Placenta encapsulation is becoming increasingly popular among women after they give birth. As a Postpartum Doula and Postpartum Placenta Specialist, I’ve been getting a few questions regularly, and thought I’d answer the most common ones for you, as you make up your mind about this service:
Those who choose placenta encapsulation are usually looking for improved energy after their birth, the potential of rebalancing their hormones and mood, and possibly support with breastfeeding. The process that I use has roots in Traditional Chinese Medicine, a field which has a long history of using placenta as an herb.
Meriam-Webster defines cannibalism as “1: the usually ritualistic eating of human flesh by a human being. 2: the eating of the flesh or the eggs of any animal by its own kind.”
While this definition leaves an opening for consuming ones own placenta to be included, I tend to think that cannibalism is the eating of the flesh of someone other than yourself. And I can assure my clients that they are taking pills including only their own placenta because I encapsulate only in their home.
By keeping the placenta under their own supervision at all times (at the hospital, in transport, and in their home), I’m giving my clients peace of mind. You know that you have your own placenta, that only your germs have come in contact with it, and can ensure that it is processed in an environment you’re comfortable with- your own home.
If you are delivering at the hospital, your provider will release of your placenta. This provides a measure of protection, as doctors and midwives are always concerned about your health. I also have a list of precautions that I take, based on my training. While we don’t yet have studies on the impact of women with various conditions (during and apart from pregnancy) consuming their placenta, we do have years of feedback from those who have benefited and taken placenta capsules safely.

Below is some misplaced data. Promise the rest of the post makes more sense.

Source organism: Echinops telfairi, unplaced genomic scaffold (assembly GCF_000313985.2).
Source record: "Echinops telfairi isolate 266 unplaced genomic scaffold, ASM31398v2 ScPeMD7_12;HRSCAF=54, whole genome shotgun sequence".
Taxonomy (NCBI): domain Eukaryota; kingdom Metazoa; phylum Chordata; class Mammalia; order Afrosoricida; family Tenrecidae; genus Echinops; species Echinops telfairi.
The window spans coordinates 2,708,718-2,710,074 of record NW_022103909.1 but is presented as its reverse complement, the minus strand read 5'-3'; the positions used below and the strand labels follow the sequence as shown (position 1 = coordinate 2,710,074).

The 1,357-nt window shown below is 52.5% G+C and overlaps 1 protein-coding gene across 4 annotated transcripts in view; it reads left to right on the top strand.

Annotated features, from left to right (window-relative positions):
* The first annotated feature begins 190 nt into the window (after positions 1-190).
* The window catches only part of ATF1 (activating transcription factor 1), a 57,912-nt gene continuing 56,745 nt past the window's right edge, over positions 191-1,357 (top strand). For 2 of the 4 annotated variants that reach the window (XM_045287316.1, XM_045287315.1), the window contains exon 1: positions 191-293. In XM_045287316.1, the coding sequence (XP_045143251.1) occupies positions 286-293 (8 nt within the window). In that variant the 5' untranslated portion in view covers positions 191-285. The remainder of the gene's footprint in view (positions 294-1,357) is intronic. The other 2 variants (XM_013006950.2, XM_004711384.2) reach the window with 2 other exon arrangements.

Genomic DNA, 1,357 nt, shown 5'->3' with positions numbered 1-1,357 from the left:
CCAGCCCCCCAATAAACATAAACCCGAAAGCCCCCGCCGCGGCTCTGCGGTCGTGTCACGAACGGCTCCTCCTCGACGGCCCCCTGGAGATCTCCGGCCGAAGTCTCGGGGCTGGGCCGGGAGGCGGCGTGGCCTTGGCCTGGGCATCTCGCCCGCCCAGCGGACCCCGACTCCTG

The short answer is that studies are currently ongoing, and as we have more peer-reviewed data, I will be sure to update my clients. If I ever feel uncomfortable with what I learn, I will stop providing this service.
The longer answer is that a great many women have found success with energy, mood and breastfeeding after placenta encapsulation. However, this is anecdotal data, and as a believer in science and medicine, I want to make it clear to all of my clients that this practice has not been found to replace iron supplements, anti-depressants or advice from your medical professional.
I don’t recommend this practice, because I am not aware of any benefits.
Given the sensitive senses of smell that you might have developed during pregnancy, this question makes a lot of sense. And while every person’s nose is different, you can be assured that the odor processing of a properly refrigerated or frozen placenta (the only kind I will encapsulate) is not foul. If you or a loved one join me in the kitchen during processing, you may smell notes of lemon or ginger.
Those are just a few questions I get regularly, but I’d love to know what else you’re wondering about. Feel free to ask in the comments, or send me a message!
If you’re interested in talking further about this service, contact me for a consult, and learn more about how placenta encapsulation can benefit you as you recover from pregnancy and birth. Placenta encapsulation can be a valuable part of the postpartum period for many new mothers, and I am happy to provide service to my clients.